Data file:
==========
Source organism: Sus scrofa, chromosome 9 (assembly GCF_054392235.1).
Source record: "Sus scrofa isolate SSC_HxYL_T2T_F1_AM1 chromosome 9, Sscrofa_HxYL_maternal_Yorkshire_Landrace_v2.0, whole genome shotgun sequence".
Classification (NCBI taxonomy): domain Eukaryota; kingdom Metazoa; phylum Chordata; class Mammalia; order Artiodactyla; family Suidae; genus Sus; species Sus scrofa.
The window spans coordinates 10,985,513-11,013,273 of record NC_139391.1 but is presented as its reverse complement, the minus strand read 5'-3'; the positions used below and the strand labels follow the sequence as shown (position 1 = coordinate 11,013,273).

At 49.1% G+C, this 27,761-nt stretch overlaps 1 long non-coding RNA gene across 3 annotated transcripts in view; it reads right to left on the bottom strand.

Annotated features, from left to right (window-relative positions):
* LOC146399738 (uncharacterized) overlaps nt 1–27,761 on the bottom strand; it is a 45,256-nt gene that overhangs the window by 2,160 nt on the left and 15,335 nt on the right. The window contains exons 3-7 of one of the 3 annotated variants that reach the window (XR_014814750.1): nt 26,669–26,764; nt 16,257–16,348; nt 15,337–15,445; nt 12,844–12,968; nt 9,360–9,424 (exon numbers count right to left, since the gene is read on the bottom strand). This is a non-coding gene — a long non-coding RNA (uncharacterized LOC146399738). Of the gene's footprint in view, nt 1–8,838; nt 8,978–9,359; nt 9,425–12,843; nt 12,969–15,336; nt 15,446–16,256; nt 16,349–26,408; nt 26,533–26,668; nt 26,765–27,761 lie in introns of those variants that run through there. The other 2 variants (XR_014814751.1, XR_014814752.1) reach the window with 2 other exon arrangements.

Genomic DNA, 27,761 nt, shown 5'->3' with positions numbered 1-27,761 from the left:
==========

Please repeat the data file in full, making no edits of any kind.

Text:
Source organism: Sus scrofa, chromosome 9 (assembly GCF_054392235.1).
Source record: "Sus scrofa isolate SSC_HxYL_T2T_F1_AM1 chromosome 9, Sscrofa_HxYL_maternal_Yorkshire_Landrace_v2.0, whole genome shotgun sequence".
Classification (NCBI taxonomy): domain Eukaryota; kingdom Metazoa; phylum Chordata; class Mammalia; order Artiodactyla; family Suidae; genus Sus; species Sus scrofa.
The window spans coordinates 10,985,513-11,013,273 of record NC_139391.1 but is presented as its reverse complement, the minus strand read 5'-3'; the positions used below and the strand labels follow the sequence as shown (position 1 = coordinate 11,013,273).

At 49.1% G+C, this 27,761-nt stretch overlaps 1 long non-coding RNA gene across 3 annotated transcripts in view; it reads right to left on the bottom strand.

Annotated features, from left to right (window-relative positions):
* LOC146399738 (uncharacterized) overlaps nt 1–27,761 on the bottom strand; it is a 45,256-nt gene that overhangs the window by 2,160 nt on the left and 15,335 nt on the right. The window contains exons 3-7 of one of the 3 annotated variants that reach the window (XR_014814750.1): nt 26,669–26,764; nt 16,257–16,348; nt 15,337–15,445; nt 12,844–12,968; nt 9,360–9,424 (exon numbers count right to left, since the gene is read on the bottom strand). This is a non-coding gene — a long non-coding RNA (uncharacterized LOC146399738). Of the gene's footprint in view, nt 1–8,838; nt 8,978–9,359; nt 9,425–12,843; nt 12,969–15,336; nt 15,446–16,256; nt 16,349–26,408; nt 26,533–26,668; nt 26,765–27,761 lie in introns of those variants that run through there. The other 2 variants (XR_014814751.1, XR_014814752.1) reach the window with 2 other exon arrangements.

Genomic DNA, 27,761 nt, shown 5'->3' with positions numbered 1-27,761 from the left: